So I guess our page that was written by people playing the actual game for 5-6 years, updating the article constantly to keep it useful to the games changes and linked to by thousands of game sites and forums and social platforms and the game creator itself has now been deemed useless!

I know you are reading this Google, what in the world are you doing? How does the above example show an improvement in your results? Do you define our article as low quality despite those natural signals and find wiki, ehow and hubpages better despite them being completely unrelated to the query type and 99% less related natural signal strengths?

This is one of thousands of examples I can post. What in the world did you push yesterday? Added note, we still are 1-3 in BingHoo.

Others have reported that sites that are anywhere for six to eight to ten years old and have unique content and lots of user interaction dropped off the Google map on the 26th--mid afternoon. So are we in the middle of an algorithm hurricane or is this just the beginning of some Google cleansing? A couple of sites that I work on feature a lot of useful and dare I say unique content yet Google has hit them hard since MayDay, the last quarter of 2010 and now into the new year. We are the originators of this content. Although we are small, our content team consist of extremely talented writers who are producing top quality content for our site.  Ideally this update should work in our favor.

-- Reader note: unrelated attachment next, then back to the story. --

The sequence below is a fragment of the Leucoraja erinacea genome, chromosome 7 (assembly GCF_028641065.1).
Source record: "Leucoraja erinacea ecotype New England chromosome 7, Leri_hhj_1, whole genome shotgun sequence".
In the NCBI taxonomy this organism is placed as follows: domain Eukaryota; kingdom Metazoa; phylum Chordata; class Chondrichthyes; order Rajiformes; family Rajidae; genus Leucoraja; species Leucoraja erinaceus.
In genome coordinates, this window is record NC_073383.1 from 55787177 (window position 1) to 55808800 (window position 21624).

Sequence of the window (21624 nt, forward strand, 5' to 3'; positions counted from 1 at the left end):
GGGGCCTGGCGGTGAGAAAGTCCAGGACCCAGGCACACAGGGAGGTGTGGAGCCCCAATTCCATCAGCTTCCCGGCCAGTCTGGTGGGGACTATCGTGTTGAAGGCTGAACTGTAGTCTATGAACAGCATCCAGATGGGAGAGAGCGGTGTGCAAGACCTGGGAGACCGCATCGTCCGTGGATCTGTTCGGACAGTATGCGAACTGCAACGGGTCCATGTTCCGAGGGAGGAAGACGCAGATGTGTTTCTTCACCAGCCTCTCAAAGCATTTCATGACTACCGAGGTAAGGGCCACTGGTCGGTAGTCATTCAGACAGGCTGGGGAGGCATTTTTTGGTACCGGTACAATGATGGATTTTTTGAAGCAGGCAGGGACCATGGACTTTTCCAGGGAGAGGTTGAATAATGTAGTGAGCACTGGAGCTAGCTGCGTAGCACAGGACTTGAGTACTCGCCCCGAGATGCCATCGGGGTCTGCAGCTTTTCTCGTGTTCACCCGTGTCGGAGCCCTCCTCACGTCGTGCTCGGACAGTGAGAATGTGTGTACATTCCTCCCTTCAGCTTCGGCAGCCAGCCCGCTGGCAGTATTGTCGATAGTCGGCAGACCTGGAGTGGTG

However with an update (or series of updates as it may be) like this, I have some questions.

Ten Questions About Google's Algo Update on Content Farms
  1. How Google will determine the originator of content?
  2. How will Google identify all of the scraper sites that scrape my (or your) content?
  3. What does this mean for all of those e-commerce sites that use the same vendor product description?
  4. How many "innocent" sites with unique and useful content will be impacted?
  5. Will the "original" piece of content perform better than syndicated content regradless if it has been ripped off or has been agreed to be reproduced?
  6. Have people seen their site's direct traffic go up as people are bookmarking sites more often as opposed to having to sift through irrelevant search results to find the information and resources that they are looking for?
  7. Will Google be providing a channel for us to correct incorrectly attributed content?
  8. Will innocent sites be treated as "content farms"?
  9. Will legitimate directories by treated as "content farms"?
  10. Will we see an adjustment to the link popularity piece of Google's algorithm (to address spam sites that artificially inflate their link inventories)?
I am all for cleaning up the Web and search results, but it pains me to see quality resources impacted by such algorithm, changes.  While I work in the search industry my frustration is not from an SEO perspective, but from a user perspective.  Google you are making it difficult for me to find the information that I am looking for.  Let's hope that this attack on spam will allow me and all other searchers to find what we are looking for.

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posted by Jody @ 7:57 PM